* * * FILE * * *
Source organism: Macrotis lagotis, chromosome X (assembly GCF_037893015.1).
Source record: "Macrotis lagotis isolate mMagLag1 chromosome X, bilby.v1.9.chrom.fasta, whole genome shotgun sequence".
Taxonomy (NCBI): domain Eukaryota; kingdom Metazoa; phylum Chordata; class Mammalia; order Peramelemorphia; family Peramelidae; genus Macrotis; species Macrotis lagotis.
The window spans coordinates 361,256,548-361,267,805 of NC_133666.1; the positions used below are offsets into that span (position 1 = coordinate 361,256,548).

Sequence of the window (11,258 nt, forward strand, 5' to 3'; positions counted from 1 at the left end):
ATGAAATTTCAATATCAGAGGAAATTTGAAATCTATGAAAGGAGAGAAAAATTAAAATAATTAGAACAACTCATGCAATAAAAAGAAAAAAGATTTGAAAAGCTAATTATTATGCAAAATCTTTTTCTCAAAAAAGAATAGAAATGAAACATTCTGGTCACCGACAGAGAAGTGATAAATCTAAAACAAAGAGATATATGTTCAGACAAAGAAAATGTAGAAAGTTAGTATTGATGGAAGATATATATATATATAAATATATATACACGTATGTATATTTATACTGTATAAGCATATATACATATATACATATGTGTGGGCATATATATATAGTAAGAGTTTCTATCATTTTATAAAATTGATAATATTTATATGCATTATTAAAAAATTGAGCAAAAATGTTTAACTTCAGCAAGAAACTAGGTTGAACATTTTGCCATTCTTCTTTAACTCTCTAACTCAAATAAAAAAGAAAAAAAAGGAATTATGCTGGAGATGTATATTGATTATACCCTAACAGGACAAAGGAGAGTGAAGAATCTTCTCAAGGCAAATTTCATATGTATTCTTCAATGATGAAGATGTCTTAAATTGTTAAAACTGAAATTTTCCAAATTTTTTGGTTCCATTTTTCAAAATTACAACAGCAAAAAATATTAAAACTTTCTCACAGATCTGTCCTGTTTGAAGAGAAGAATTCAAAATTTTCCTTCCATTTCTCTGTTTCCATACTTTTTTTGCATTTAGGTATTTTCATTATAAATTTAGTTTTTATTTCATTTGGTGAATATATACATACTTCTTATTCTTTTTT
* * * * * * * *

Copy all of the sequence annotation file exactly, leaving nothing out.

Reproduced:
Source organism: Macrotis lagotis, chromosome X (assembly GCF_037893015.1).
Source record: "Macrotis lagotis isolate mMagLag1 chromosome X, bilby.v1.9.chrom.fasta, whole genome shotgun sequence".
Taxonomy (NCBI): domain Eukaryota; kingdom Metazoa; phylum Chordata; class Mammalia; order Peramelemorphia; family Peramelidae; genus Macrotis; species Macrotis lagotis.
The window spans coordinates 361,256,548-361,267,805 of NC_133666.1; the positions used below are offsets into that span (position 1 = coordinate 361,256,548).

Sequence of the window (11,258 nt, forward strand, 5' to 3'; positions counted from 1 at the left end):
ATGAAATTTCAATATCAGAGGAAATTTGAAATCTATGAAAGGAGAGAAAAATTAAAATAATTAGAACAACTCATGCAATAAAAAGAAAAAAGATTTGAAAAGCTAATTATTATGCAAAATCTTTTTCTCAAAAAAGAATAGAAATGAAACATTCTGGTCACCGACAGAGAAGTGATAAATCTAAAACAAAGAGATATATGTTCAGACAAAGAAAATGTAGAAAGTTAGTATTGATGGAAGATATATATATATATAAATATATATACACGTATGTATATTTATACTGTATAAGCATATATACATATATACATATGTGTGGGCATATATATATAGTAAGAGTTTCTATCATTTTATAAAATTGATAATATTTATATGCATTATTAAAAAATTGAGCAAAAATGTTTAACTTCAGCAAGAAACTAGGTTGAACATTTTGCCATTCTTCTTTAACTCTCTAACTCAAATAAAAAAGAAAAAAAAGGAATTATGCTGGAGATGTATATTGATTATACCCTAACAGGACAAAGGAGAGTGAAGAATCTTCTCAAGGCAAATTTCATATGTATTCTTCAATGATGAAGATGTCTTAAATTGTTAAAACTGAAATTTTCCAAATTTTTTGGTTCCATTTTTCAAAATTACAACAGCAAAAAATATTAAAACTTTCTCACAGATCTGTCCTGTTTGAAGAGAAGAATTCAAAATTTTCCTTCCATTTCTCTGTTTCCATACTTTTTTTGCATTTAGGTATTTTCATTATAAATTTAGTTTTTATTTCATTTGGTGAATATATACATACTTCTTATTCTTTTTT